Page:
The grieving partner of a Birmingham-born man who died from a terminal lung cancer caused by asbestos is appealing for help from former employees of an electrical factory in Bordesley.
Peter Jennings died just 25 days after being diagnosed with the aggressive and incurable asbestos-related lung cancer, mesothelioma.
The 73-year-old believed that he developed the cancer after exposure to asbestos dust while working as an electrical fitter for Dowding & Mills in Camp Hill, Birmingham, between 1953 and 1956, and again from 1959 after Peter completed his National Service. Asbestos sheets were cut within the factory with a saw, and asbestos ducting was made using hand and electrical saws.
Since Peter’s death in April 2012, his partner of 26 years has taken up his fight for justice. Maureen Brown is appealing for anyone with information about the use of asbestos in Dowding & Mills during the 1950s and early 1960s to get in touch with the National Asbestos Helpline.
Maureen says: “I took this on because I was so angry that it had happened to Peter. I wanted justice. They shouldn’t have been exposing people to asbestos when they must have known it could be harmful.”
The Health and Safety Executive says asbestos is the UK’s biggest workplace killer and causes more than 5,000 deaths a year, nearly three times the number of people killed annually on Britain’s roads. After exposure to the asbestos dust it can take between 10 and 50 years for an asbestos-related disease to show any symptoms.
Maureen says: “He was in good health when it started with a pain in his shoulder, which we thought was muscular at the time. Then in one day, I came back from helping my son and daughter-in-law move house and he was having trouble breathing. He was breathless even when walking from room to room in the home. This was very unusual for Peter.”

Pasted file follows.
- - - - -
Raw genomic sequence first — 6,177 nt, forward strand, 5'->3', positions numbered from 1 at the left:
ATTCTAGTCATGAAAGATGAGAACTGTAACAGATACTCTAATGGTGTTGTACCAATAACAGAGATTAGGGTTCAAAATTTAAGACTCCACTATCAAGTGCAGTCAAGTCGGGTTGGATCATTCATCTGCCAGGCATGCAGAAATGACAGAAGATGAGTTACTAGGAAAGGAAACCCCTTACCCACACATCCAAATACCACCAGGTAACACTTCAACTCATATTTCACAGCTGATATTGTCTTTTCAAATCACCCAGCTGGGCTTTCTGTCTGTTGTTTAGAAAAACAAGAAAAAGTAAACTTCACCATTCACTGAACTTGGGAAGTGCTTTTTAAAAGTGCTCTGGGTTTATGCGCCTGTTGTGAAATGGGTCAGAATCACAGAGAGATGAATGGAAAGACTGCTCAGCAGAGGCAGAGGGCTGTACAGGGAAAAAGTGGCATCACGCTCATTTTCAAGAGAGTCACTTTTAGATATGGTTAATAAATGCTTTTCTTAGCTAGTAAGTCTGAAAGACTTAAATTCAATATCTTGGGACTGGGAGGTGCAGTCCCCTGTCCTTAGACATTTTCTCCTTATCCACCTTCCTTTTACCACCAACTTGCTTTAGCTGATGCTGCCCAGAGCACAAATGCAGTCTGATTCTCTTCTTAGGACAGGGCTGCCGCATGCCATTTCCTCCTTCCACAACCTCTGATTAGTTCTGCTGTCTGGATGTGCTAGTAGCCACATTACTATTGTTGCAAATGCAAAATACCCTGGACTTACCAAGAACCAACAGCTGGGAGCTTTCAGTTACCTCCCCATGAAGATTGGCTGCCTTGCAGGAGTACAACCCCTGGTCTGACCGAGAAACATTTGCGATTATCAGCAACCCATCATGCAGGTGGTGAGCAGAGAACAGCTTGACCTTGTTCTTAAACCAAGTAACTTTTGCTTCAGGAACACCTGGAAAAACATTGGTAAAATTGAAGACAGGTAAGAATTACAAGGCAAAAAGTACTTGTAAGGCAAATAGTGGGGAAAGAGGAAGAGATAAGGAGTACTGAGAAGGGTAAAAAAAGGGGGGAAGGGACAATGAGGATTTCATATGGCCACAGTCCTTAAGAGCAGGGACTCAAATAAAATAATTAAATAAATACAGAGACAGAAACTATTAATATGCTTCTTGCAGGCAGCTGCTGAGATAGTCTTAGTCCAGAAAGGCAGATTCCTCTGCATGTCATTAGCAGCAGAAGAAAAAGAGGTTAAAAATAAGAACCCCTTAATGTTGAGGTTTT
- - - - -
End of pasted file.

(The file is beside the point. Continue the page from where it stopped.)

Following numerous scans, X-rays, tests, an operation to drain excess fluid form his lungs and severe weight loss, Peter was eventually diagnosed with incurable lung cancer.
Maureen says: “When we were told Peter had mesothelioma we had no idea what it was. We were ushered into a side room and given a leaflet. No one mentioned that it was caused by asbestos. Peter had never been asked any questions about his past occupation, as far as I am aware. I came home following this meeting and went straight onto the internet to find out what mesothelioma was. I was obviously, shocked and distressed by what I found.”
Maureen would like anyone with information about the use of asbestos in Dowding & Mills, where Peter worked, to contact Jan Garvey at the National Asbestos Helpline on freephone 0800 043 6635 or email firstname.lastname@example.org. Your details will remain confidential.